CAID Set To Win Big With Vector Approval By Pima County Supervisors

Despite pouring money into the coffers of candidate John Winchester, Bill Assenmacher and other power brokers failed to defeat Pima County Supervisor Ally Miller in the Republican Primary. But Assenmacher’s company is set to win big today when the Pima County Board of Supervisors approve County Administrator Chuck Huckelberry’s recommendation to enter into negotiations for “a 15- to 25-year lease with either Vector Space Systems, Inc. or a developer who will construct and lease the facility to Vector.”

On Monday, Vector announced in a press release that it had “finalized an agreement with York Space Systems, an aerospace company specializing in small and medium class spacecraft, to conduct six satellite launches from 2019 through 2022 with the option for 14 additional launches.” In July 2015, York Space Systems announced that it had entered into a teaming agreement with CAID Automation. CAID is a closely held corporation, owned and operated by Assenmacher.

The Pima County PR department has been hard at work filtering glowing reports out about the project. On Monday, the Tucson Sentinel reported that “Vector forecasts a $290 million economic impact over five years as they build its 40-foot-tall rockets, and estimates about 90 indirect jobs will be created as a result of the expansion.” The glowing article made brief mention of the fact that the “county is still negotiating the terms of the lease, and specific details about the transaction weren’t yet available….”

And much information was not available. In fact, other than a glowing memorandum filled with vague references to a plan, supervisors were provided with virtually no details upon which to make an informed decision. Fortunately, the supervisors are only being asked to approve entering into negotiations.

In April 2016,  in Tim Steller’s Political Notebook: County choices trouble titans of Tucson industry, Assenmacher was reported to be upset with the Goldwater Institute’s lawsuit against the County for the crony World View deal. Steller wrote, “the lawsuit against the county’s business-incentive deal with World View Enterprises does not sit well with many of these same leaders…. “ Assenmacher went so far as to tell Steller, “I suggested to my wife that she stop mailing checks to the Goldwater Institute, which she does every month.”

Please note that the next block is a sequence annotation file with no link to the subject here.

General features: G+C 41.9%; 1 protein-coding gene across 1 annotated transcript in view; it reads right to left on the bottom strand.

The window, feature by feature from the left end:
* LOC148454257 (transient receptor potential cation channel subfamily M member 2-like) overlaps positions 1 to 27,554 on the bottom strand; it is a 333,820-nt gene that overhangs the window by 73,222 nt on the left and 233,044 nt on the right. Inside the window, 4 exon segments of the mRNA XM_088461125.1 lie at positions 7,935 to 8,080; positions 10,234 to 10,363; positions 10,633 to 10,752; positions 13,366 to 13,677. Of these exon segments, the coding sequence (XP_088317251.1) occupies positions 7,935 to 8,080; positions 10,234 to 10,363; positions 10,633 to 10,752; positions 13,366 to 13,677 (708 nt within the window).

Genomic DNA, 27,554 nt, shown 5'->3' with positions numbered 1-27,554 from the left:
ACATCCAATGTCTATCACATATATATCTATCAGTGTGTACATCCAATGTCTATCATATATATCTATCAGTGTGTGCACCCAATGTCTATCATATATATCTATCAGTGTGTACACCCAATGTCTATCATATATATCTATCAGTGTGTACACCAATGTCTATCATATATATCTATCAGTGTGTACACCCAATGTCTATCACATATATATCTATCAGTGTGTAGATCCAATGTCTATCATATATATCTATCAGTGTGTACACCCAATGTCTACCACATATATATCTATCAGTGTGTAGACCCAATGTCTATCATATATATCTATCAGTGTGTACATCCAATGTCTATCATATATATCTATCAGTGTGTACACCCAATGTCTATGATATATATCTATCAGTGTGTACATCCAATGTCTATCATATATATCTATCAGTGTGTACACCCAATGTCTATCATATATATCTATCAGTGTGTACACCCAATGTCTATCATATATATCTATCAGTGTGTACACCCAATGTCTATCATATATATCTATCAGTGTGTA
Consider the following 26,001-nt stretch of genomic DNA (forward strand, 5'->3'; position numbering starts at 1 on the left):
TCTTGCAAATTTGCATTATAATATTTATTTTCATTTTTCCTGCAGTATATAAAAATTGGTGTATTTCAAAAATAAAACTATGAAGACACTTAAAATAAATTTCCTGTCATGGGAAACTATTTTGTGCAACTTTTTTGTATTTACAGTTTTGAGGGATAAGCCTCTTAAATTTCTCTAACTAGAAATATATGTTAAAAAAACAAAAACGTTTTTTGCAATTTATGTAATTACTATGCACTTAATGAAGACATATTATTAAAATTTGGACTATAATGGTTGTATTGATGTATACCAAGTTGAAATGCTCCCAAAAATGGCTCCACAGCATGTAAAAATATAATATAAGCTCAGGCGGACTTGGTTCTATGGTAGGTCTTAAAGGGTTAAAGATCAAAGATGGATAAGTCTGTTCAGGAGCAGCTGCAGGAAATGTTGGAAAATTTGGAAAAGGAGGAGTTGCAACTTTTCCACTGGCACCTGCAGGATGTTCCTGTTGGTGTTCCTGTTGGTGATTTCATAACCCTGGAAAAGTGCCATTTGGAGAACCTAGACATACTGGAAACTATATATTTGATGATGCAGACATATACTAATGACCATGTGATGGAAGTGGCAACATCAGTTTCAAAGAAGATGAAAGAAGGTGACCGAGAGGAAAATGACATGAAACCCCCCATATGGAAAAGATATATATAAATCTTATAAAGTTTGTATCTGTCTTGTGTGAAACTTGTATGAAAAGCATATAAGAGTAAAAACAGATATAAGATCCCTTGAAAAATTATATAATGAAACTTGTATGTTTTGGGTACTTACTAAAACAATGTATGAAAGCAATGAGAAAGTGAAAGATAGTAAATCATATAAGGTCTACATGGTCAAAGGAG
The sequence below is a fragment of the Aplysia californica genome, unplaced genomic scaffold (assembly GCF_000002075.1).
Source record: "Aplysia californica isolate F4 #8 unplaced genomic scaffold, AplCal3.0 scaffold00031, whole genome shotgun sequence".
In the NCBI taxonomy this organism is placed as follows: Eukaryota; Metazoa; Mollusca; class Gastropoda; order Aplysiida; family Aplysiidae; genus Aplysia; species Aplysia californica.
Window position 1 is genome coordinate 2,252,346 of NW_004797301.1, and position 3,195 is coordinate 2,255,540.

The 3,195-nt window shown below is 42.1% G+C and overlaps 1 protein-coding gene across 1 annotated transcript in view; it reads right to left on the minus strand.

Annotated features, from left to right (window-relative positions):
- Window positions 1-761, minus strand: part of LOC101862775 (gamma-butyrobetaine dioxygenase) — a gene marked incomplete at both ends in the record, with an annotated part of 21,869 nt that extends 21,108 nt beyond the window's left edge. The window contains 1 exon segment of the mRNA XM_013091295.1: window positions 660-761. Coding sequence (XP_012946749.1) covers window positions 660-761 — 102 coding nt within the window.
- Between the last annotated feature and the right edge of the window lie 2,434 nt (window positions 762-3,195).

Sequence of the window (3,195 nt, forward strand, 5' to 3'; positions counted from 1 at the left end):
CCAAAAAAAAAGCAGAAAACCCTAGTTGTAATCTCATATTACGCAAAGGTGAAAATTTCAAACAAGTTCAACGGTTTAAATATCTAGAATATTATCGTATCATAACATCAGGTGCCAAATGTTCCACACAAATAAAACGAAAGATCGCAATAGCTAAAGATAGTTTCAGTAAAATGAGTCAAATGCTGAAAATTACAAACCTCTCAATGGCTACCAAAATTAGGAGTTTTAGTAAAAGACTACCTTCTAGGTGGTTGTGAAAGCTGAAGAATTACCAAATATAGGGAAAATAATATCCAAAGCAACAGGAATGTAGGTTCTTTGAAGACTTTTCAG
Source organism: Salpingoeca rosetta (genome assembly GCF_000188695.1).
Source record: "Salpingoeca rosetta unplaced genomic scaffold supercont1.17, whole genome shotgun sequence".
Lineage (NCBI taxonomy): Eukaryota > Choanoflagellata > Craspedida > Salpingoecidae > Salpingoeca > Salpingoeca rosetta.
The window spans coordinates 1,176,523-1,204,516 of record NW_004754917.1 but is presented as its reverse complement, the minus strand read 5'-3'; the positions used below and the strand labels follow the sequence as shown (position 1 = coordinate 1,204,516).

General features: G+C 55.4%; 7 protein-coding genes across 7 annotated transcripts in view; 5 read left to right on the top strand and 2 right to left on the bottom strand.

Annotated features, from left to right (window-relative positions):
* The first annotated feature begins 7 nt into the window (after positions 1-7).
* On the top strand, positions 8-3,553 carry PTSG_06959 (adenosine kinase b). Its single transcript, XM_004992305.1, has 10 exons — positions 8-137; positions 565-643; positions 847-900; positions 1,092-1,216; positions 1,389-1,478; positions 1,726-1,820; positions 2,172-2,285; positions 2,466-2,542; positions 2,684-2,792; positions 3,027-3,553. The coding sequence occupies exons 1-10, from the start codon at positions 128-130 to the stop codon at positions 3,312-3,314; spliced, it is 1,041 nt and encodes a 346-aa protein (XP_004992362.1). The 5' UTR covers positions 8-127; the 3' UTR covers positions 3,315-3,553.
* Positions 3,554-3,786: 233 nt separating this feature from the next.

Caid Industries CEO Bill Assenmacher “plans to work to get “business-friendly” candidates elected to the supervisors,” according to Steller. Later, Assenmacher contributed heavily to Winchester and held one well-publicized fundraiser for him.

Winchester lost to Miller by double digits.

Prior to Winchester’s entering the race, Assenmacher advised Miller that he had a contract with World View. Steller made no mention of Assenmacher’s business connection to World View.

About Arizona Daily Independent News Service 1962 Articles
Under the leadership of Arizona Daily Independent Editor In Chief Huey Freeman, our team of staff reporters work tirelessly to bring the latest, most accurate news to our readers.

7 Comments

  1. What is the rush for a decision to begin negotiations for a lease before it is decided who the parties to the lease will be? In any case, is it wise to enter into any agreements considering the uncertainties surrounding the project in light of the Goldwater lawsuit? Also, will the information necessary to a lease negotiation be available, AND forthcoming from Vector, before the building is completed? Finally, isn’t a building lease within the purview of the County procurement department & what effect will any board decision have on that process?

  2. Huh can you believe it the live streaming mal functioned just before the BOS meeting was to begin. Just one more event in the Terrific Transparency of the Bronson board.

  3. Albert Lannon – don’t be silly, those aren’t your dollars. Their Huckleberry’s and they will be spent anyway the Grijalva’s tell him to.

  4. “Indirect jobs”. Huh. That must mean they’ll be working in conjunction with circle K when the employees they’ll bring with them stop for coffee on the way to work, or get gas, or car washes or maybe even doctors when they get sick. We and our taxes will continue to used and abused until we remove the cancers that manages our city and county.

  5. Let’s see — Pima County is spending my tax dollars on Caterpillar which has laid off about 100 local employees while bringing an estimated 10 to 15 jobs to Tucson this year, according to the mayor of South Milwaukee. Then we want to give money to Monsanto for its Avra Valley GMO seed greenhouse on 155 acres they just bought from Marana Town Councilmember Herb Kai. The same Herb Kai who sold land to DKL Holdings to build a garbage dump next door to the rural community of Silverbell West. Monsanto is receiving $66 billion, that’s with a B, from Bayer, so why they need my money is confusing. But I’ll have Bayer as a neighbor — it only took them 50 years to apologize for using Jews as slave labor during the Nazi era. And I-11 gives a taxpayer-paid boost to those needy multi-millionaires Don Diamond and Wil Cardon while exporting US jobs to Mexico. Is there a pattern here? And World View, well, I’m still waiting for a senior discount for my $75,000 balloon ride.

  6. Crony capitalism at its finest. Let them use our money and then if it goes bust we are on the hook, not them. SSDD in Pima County. And the roads are still crap and will continue to be crap as long as Huckelberry has his way.

  7. What is with the BOS and giving money to companies that refuse to provide the information needed to make an honest assessment?

Comments are closed.